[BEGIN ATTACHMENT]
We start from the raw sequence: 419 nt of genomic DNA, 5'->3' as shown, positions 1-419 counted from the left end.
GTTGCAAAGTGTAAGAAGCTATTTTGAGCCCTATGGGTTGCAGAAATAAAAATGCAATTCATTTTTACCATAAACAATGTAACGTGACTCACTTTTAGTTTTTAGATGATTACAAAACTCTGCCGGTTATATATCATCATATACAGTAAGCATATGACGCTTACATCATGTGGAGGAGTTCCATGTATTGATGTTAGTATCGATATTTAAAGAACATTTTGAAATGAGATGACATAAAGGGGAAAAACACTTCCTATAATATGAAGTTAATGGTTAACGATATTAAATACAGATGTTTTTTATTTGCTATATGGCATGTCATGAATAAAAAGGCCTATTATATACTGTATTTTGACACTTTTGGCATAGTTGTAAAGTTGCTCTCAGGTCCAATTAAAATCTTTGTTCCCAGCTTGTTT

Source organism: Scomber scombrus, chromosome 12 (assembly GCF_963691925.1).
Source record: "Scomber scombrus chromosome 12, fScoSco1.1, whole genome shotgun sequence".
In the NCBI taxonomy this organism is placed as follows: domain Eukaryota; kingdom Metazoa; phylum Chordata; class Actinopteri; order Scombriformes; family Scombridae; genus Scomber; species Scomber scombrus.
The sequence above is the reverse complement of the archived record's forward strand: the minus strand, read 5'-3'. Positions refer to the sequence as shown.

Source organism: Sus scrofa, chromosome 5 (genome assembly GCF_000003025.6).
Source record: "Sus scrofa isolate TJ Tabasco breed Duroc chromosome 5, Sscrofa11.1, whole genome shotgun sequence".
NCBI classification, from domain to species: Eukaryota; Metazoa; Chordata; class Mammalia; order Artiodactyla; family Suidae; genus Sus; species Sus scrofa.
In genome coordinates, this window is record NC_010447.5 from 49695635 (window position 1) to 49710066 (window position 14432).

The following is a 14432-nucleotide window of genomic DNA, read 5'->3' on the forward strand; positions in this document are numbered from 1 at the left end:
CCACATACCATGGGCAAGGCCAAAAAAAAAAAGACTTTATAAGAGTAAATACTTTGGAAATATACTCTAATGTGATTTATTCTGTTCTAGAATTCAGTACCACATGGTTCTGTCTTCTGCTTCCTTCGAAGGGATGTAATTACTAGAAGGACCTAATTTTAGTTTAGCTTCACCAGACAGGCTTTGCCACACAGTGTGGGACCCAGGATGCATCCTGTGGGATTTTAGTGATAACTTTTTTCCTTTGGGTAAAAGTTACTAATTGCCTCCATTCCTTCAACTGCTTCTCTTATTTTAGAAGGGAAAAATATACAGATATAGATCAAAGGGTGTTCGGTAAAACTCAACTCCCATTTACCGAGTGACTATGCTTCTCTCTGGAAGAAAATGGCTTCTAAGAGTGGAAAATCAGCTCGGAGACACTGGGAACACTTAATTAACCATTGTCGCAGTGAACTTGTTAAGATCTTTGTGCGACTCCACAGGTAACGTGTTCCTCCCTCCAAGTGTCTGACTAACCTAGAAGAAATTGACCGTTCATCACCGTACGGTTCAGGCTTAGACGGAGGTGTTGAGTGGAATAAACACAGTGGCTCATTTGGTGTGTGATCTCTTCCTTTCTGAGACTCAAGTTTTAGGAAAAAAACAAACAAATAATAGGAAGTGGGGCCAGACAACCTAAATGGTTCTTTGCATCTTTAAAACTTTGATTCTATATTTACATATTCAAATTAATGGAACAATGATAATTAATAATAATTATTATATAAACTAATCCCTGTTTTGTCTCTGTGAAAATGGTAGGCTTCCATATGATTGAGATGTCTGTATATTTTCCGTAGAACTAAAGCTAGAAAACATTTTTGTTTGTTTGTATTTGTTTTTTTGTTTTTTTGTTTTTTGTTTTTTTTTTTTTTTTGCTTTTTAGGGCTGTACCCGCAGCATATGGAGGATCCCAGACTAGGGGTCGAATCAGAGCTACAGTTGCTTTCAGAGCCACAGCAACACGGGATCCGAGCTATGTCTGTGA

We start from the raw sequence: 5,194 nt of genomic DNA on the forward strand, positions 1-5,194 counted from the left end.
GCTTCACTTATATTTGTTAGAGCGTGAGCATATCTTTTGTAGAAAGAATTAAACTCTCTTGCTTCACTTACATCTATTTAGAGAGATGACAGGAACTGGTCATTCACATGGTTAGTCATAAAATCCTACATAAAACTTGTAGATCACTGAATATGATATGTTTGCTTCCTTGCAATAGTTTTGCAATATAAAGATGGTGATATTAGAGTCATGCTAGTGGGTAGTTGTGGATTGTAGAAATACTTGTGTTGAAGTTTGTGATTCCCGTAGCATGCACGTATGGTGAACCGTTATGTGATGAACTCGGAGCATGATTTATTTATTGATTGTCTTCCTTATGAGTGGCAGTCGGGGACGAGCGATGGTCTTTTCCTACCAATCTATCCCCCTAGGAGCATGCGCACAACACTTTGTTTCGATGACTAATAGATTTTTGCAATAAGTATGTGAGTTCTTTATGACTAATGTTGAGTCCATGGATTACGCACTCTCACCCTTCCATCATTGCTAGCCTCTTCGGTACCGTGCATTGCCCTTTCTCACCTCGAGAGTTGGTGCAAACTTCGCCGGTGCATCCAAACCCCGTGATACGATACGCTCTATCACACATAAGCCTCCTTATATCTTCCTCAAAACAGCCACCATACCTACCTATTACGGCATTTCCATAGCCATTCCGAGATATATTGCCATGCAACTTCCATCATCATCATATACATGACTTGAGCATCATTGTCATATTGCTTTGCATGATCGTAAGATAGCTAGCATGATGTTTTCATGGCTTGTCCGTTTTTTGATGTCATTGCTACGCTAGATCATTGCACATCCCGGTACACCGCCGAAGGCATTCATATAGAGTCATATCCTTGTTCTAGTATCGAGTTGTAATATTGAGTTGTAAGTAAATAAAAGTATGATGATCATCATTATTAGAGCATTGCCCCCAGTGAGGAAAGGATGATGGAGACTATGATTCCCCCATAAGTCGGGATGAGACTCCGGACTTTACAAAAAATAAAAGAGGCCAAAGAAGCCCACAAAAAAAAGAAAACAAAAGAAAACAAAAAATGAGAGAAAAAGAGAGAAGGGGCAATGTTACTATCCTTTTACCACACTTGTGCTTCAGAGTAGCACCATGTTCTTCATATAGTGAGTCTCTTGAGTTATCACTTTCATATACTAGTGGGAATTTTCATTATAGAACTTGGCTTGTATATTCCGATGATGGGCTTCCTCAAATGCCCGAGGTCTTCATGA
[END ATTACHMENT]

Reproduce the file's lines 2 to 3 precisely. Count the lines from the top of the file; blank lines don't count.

GTTGCAAAGTGTAAGAAGCTATTTTGAGCCCTATGGGTTGCAGAAATAAAAATGCAATTCATTTTTACCATAAACAATGTAACGTGACTCACTTTTAGTTTTTAGATGATTACAAAACTCTGCCGGTTATATATCATCATATACAGTAAGCATATGACGCTTACATCATGTGGAGGAGTTCCATGTATTGATGTTAGTATCGATATTTAAAGAACATTTTGAAATGAGATGACATAAAGGGGAAAAACACTTCCTATAATATGAAGTTAATGGTTAACGATATTAAATACAGATGTTTTTTATTTGCTATATGGCATGTCATGAATAAAAAGGCCTATTATATACTGTATTTTGACACTTTTGGCATAGTTGTAAAGTTGCTCTCAGGTCCAATTAAAATCTTTGTTCCCAGCTTGTTT

Source organism: Scomber scombrus, chromosome 12 (assembly GCF_963691925.1).